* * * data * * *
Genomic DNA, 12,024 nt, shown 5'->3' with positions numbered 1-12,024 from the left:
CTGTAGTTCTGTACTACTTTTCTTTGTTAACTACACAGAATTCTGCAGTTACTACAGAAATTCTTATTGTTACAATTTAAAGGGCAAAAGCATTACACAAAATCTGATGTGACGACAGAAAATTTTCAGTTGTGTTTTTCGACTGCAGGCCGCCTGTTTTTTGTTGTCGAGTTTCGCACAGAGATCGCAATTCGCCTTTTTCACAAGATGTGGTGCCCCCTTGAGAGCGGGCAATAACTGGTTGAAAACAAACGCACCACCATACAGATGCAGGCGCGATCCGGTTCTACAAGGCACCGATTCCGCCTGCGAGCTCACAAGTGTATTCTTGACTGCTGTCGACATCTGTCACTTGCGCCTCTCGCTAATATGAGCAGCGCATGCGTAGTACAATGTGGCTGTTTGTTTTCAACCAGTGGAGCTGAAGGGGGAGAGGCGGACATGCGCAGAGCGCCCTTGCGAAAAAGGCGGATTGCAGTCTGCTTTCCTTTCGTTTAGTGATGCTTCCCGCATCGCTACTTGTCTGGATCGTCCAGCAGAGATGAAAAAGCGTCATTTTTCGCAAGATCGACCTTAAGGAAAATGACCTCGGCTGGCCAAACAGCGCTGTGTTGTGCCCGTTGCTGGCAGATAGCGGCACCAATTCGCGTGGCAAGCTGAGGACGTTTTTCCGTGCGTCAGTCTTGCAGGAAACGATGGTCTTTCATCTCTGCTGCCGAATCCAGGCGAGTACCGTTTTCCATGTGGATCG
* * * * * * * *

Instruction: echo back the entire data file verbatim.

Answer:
Genomic DNA, 12,024 nt, shown 5'->3' with positions numbered 1-12,024 from the left:
CTGTAGTTCTGTACTACTTTTCTTTGTTAACTACACAGAATTCTGCAGTTACTACAGAAATTCTTATTGTTACAATTTAAAGGGCAAAAGCATTACACAAAATCTGATGTGACGACAGAAAATTTTCAGTTGTGTTTTTCGACTGCAGGCCGCCTGTTTTTTGTTGTCGAGTTTCGCACAGAGATCGCAATTCGCCTTTTTCACAAGATGTGGTGCCCCCTTGAGAGCGGGCAATAACTGGTTGAAAACAAACGCACCACCATACAGATGCAGGCGCGATCCGGTTCTACAAGGCACCGATTCCGCCTGCGAGCTCACAAGTGTATTCTTGACTGCTGTCGACATCTGTCACTTGCGCCTCTCGCTAATATGAGCAGCGCATGCGTAGTACAATGTGGCTGTTTGTTTTCAACCAGTGGAGCTGAAGGGGGAGAGGCGGACATGCGCAGAGCGCCCTTGCGAAAAAGGCGGATTGCAGTCTGCTTTCCTTTCGTTTAGTGATGCTTCCCGCATCGCTACTTGTCTGGATCGTCCAGCAGAGATGAAAAAGCGTCATTTTTCGCAAGATCGACCTTAAGGAAAATGACCTCGGCTGGCCAAACAGCGCTGTGTTGTGCCCGTTGCTGGCAGATAGCGGCACCAATTCGCGTGGCAAGCTGAGGACGTTTTTCCGTGCGTCAGTCTTGCAGGAAACGATGGTCTTTCATCTCTGCTGCCGAATCCAGGCGAGTACCGTTTTCCATGTGGATCG